IE dem-  house, household

The English 'bone' has its arisen from the Indo-European root ost-


The Sanskrit word dampati is used for a married couple. It is formed by the combination of dama, house, and pati, master, and, therefore, literally means ‘master of a house’, a householder (house+holder). Before marriage, you belong to your parents’ house. Upon marriage, you set up your own and become a dampati.

The English words from this root are:

Dem-1: dome, domestic, domicile, major-domo

Dem-2: domain, dominion, dominate, domineer

Dem-3: donna, dungeon, madam, mademoiselle, despot

There is a hierarchy in every house. There will be a lord and there will be those who are lorded over. We have already seen the words related with ‘lord of the house.’ Let us now look lower in the power ladder.

Consider the word ‘domestic.’ It simply means ‘related with house’, as in ‘domestic duties’. But, when you ‘domesticate’ somebody, say, an animal, you force him to stay within the house though he may have preferred roaming freely in the wilds. There are many dem- words which carry this sense of ‘taming, using force to constrain.’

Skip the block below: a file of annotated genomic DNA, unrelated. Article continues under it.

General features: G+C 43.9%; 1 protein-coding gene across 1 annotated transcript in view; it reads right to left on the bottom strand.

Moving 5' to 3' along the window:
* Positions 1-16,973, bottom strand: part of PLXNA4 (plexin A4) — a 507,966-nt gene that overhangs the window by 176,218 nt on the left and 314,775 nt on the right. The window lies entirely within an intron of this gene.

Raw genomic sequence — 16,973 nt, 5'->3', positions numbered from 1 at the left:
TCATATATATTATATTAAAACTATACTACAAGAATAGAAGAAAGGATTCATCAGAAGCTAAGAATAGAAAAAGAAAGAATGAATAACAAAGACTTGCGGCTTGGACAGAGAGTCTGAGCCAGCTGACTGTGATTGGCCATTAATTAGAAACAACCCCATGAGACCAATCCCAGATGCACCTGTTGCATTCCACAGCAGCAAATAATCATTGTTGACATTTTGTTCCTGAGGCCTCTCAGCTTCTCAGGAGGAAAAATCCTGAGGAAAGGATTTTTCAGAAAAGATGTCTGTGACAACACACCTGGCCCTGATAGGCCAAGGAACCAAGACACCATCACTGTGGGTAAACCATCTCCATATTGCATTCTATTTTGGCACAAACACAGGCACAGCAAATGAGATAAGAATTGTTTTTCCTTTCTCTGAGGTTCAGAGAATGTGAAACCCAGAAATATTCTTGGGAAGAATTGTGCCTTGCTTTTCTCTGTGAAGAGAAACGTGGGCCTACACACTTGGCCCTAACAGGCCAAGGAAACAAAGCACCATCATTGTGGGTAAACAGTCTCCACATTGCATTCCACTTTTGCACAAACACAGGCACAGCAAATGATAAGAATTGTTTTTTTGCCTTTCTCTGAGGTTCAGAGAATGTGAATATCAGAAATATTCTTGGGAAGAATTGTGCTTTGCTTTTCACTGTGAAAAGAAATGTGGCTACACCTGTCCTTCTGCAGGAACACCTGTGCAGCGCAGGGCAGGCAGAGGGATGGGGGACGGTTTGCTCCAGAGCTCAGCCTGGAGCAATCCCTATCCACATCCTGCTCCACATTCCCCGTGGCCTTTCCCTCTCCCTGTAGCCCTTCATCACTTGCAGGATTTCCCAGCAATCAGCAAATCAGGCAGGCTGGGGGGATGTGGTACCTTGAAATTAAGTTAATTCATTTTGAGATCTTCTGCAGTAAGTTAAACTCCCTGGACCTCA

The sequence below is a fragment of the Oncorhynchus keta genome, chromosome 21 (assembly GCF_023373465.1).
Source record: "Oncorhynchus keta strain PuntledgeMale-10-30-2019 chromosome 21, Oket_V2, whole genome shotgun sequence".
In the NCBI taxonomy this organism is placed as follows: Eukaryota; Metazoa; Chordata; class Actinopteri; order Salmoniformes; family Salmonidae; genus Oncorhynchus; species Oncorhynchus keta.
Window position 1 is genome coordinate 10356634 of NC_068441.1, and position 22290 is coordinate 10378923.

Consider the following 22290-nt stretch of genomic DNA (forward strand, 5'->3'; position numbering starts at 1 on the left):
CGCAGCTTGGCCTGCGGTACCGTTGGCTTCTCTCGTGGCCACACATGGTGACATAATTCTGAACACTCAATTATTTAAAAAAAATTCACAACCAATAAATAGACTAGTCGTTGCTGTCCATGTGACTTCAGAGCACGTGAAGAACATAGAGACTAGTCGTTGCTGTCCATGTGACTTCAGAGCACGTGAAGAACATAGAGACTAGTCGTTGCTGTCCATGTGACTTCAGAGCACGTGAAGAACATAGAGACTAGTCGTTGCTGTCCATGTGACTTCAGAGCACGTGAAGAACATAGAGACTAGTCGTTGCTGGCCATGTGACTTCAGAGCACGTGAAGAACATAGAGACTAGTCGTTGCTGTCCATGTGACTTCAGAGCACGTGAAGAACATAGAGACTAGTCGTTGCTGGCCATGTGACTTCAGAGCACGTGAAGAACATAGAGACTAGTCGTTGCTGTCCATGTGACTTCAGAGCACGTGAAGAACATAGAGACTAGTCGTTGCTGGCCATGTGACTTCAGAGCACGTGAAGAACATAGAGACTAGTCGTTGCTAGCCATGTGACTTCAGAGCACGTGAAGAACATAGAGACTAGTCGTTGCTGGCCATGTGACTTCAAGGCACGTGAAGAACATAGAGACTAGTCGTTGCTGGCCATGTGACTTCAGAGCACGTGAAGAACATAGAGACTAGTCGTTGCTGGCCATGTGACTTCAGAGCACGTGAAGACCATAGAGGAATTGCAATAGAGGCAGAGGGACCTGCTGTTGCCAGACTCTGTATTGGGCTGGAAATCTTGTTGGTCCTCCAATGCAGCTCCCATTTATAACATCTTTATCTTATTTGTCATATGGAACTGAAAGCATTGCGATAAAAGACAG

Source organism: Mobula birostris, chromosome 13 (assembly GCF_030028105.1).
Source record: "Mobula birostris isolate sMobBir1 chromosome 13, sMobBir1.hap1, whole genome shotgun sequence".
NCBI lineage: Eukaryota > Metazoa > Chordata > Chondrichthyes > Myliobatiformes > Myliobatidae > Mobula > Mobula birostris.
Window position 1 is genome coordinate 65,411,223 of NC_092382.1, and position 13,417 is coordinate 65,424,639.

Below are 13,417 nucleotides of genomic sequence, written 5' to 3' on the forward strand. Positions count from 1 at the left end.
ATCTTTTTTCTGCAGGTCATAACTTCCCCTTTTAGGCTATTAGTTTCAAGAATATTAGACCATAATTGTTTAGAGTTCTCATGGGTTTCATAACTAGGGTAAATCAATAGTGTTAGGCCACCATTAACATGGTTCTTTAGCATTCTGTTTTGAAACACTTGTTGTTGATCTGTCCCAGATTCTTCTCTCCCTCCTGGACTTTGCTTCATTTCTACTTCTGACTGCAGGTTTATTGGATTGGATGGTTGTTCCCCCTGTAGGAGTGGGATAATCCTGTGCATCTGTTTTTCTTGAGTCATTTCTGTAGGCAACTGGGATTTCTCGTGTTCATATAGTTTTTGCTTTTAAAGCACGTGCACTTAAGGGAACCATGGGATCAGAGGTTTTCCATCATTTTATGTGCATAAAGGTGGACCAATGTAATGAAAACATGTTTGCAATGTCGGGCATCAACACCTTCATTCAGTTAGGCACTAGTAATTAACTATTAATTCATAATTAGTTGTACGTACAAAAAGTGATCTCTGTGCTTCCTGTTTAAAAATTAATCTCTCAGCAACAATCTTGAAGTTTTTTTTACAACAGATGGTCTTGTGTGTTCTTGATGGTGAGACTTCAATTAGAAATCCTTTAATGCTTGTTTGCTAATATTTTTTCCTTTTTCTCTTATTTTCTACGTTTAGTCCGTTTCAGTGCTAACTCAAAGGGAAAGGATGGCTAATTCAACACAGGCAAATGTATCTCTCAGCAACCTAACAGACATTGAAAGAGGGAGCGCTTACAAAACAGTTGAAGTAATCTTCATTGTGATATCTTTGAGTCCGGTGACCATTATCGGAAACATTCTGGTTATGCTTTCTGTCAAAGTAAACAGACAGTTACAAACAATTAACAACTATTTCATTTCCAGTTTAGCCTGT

The Sanskrit word daman means suppression, subjugation. Damit is the one who is suppressed or subjugated. A rope that is used to tether the cattle is called daam or daamni. Lord Krishna is also known as Daamodar because in his childhood, his foster-mother Yashoda had unsuccessfully tried to tie his hands with a rope as a punishment for his naughtiness. The rope fell a few inches short. She brought out more rope from inside and attached it to the previous rope but this time too, it fell just a little short. This kept happening and she gave up in the end.

The English word tame itself is from the root dem-. The other words in the ‘taming’ sense of dem- are:

Dem-5: adamant, indomitable

Dem-6: daunt, dauntless

Indu told Meer that she too would observe the fast of Ramadan. Touched, the Muslim husband stroked his Hindu wife’s hair and told her that she need not to; it was very difficult; one had to fast from dawn to dusk and that too for 30 days; he would observe it on behalf of both of them.


“Do you think difficulties can daunt me?” Indu asked mischievously.

“Oh no, how can I!” Meer laughed. “I know how dauntless my little wife is. She can walk on fire, she can climb mountains, she can beat any goonda or her husband. My darling little wife is dauntless, indeed, and I am her poor, much daunted husband.”


Dismiss: (v) to remove from office or attention.

Origin:L dis-, away + mittere, to send


Concoct: (v) to cook up, to make by mixing ingredients.